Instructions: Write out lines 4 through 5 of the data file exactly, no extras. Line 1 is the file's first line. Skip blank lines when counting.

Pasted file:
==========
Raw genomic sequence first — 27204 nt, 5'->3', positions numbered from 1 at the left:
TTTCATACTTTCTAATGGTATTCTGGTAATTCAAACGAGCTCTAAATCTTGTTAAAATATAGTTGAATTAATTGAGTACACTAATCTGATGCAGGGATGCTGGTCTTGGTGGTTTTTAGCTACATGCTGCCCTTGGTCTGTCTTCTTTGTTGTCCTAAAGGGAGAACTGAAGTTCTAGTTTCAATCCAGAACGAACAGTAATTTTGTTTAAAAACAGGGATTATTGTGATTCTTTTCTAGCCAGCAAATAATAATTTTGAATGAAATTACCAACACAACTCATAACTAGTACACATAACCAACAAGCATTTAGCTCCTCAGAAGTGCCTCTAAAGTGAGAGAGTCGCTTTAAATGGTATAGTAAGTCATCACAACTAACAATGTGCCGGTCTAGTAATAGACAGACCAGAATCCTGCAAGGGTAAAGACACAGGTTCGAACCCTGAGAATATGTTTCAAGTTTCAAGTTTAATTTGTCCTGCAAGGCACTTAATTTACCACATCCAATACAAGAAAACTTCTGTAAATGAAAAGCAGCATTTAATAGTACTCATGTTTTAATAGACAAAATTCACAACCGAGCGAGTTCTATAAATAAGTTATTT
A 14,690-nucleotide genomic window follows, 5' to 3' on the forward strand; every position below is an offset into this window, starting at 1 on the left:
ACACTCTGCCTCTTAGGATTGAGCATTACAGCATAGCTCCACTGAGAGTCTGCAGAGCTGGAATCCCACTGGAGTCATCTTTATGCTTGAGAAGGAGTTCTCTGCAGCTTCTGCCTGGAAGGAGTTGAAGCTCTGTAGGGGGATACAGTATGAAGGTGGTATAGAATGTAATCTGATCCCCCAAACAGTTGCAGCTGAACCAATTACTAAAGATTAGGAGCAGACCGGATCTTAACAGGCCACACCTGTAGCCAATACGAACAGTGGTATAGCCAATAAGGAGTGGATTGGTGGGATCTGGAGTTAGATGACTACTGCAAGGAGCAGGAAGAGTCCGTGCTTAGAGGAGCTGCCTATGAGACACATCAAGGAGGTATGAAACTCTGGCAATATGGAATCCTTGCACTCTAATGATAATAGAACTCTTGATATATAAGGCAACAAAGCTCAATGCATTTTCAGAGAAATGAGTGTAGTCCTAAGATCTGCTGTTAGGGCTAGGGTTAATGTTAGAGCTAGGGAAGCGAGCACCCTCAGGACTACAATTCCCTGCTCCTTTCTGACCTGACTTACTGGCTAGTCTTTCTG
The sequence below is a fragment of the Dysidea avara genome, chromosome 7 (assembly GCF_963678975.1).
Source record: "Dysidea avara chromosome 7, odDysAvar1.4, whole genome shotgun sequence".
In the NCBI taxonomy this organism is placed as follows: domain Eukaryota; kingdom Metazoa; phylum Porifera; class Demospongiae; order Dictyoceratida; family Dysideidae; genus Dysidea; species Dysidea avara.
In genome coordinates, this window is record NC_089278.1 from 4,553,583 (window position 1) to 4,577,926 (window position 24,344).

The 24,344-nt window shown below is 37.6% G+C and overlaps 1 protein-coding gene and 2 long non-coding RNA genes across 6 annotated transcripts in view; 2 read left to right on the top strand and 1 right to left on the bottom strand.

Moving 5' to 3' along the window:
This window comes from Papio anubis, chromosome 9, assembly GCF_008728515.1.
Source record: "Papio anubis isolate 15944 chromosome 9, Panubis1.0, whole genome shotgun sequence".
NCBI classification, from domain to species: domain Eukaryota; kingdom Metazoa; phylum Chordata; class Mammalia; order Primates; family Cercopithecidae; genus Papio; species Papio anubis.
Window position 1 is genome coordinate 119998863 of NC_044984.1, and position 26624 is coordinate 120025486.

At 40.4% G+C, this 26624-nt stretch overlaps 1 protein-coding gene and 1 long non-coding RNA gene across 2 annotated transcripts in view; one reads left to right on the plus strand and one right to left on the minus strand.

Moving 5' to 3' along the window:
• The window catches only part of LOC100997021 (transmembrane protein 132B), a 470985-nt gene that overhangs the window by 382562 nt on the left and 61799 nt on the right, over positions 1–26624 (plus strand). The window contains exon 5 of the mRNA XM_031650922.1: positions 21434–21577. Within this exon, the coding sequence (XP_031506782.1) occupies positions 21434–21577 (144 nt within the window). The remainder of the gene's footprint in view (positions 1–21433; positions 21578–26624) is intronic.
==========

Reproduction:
ACACTCTGCCTCTTAGGATTGAGCATTACAGCATAGCTCCACTGAGAGTCTGCAGAGCTGGAATCCCACTGGAGTCATCTTTATGCTTGAGAAGGAGTTCTCTGCAGCTTCTGCCTGGAAGGAGTTGAAGCTCTGTAGGGGGATACAGTATGAAGGTGGTATAGAATGTAATCTGATCCCCCAAACAGTTGCAGCTGAACCAATTACTAAAGATTAGGAGCAGACCGGATCTTAACAGGCCACACCTGTAGCCAATACGAACAGTGGTATAGCCAATAAGGAGTGGATTGGTGGGATCTGGAGTTAGATGACTACTGCAAGGAGCAGGAAGAGTCCGTGCTTAGAGGAGCTGCCTATGAGACACATCAAGGAGGTATGAAACTCTGGCAATATGGAATCCTTGCACTCTAATGATAATAGAACTCTTGATATATAAGGCAACAAAGCTCAATGCATTTTCAGAGAAATGAGTGTAGTCCTAAGATCTGCTGTTAGGGCTAGGGTTAATGTTAGAGCTAGGGAAGCGAGCACCCTCAGGACTACAATTCCCTGCTCCTTTCTGACCTGACTTACTGGCTAGTCTTTCTG
The sequence below is a fragment of the Dysidea avara genome, chromosome 7 (assembly GCF_963678975.1).